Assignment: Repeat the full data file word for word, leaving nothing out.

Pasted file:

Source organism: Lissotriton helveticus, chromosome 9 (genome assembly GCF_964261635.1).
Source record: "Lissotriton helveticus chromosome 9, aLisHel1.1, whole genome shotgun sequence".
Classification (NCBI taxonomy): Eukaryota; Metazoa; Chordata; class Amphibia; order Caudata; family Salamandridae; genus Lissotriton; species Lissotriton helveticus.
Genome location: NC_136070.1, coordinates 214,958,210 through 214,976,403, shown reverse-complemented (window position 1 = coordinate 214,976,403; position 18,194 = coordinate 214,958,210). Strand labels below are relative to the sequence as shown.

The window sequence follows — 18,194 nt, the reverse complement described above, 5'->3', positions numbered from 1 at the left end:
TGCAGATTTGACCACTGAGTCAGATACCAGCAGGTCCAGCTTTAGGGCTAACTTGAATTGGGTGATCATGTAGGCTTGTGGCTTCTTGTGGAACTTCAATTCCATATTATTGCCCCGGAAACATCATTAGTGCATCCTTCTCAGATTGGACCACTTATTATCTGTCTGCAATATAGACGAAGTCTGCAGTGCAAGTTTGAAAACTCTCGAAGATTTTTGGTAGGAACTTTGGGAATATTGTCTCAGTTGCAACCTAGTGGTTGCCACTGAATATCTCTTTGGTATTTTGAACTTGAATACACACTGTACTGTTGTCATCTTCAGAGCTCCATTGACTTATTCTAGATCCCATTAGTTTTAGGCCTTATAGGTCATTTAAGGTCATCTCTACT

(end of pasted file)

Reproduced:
Source organism: Lissotriton helveticus, chromosome 9 (genome assembly GCF_964261635.1).
Source record: "Lissotriton helveticus chromosome 9, aLisHel1.1, whole genome shotgun sequence".
Classification (NCBI taxonomy): Eukaryota; Metazoa; Chordata; class Amphibia; order Caudata; family Salamandridae; genus Lissotriton; species Lissotriton helveticus.
Genome location: NC_136070.1, coordinates 214,958,210 through 214,976,403, shown reverse-complemented (window position 1 = coordinate 214,976,403; position 18,194 = coordinate 214,958,210). Strand labels below are relative to the sequence as shown.

The window sequence follows — 18,194 nt, the reverse complement described above, 5'->3', positions numbered from 1 at the left end:
TGCAGATTTGACCACTGAGTCAGATACCAGCAGGTCCAGCTTTAGGGCTAACTTGAATTGGGTGATCATGTAGGCTTGTGGCTTCTTGTGGAACTTCAATTCCATATTATTGCCCCGGAAACATCATTAGTGCATCCTTCTCAGATTGGACCACTTATTATCTGTCTGCAATATAGACGAAGTCTGCAGTGCAAGTTTGAAAACTCTCGAAGATTTTTGGTAGGAACTTTGGGAATATTGTCTCAGTTGCAACCTAGTGGTTGCCACTGAATATCTCTTTGGTATTTTGAACTTGAATACACACTGTACTGTTGTCATCTTCAGAGCTCCATTGACTTATTCTAGATCCCATTAGTTTTAGGCCTTATAGGTCATTTAAGGTCATCTCTACT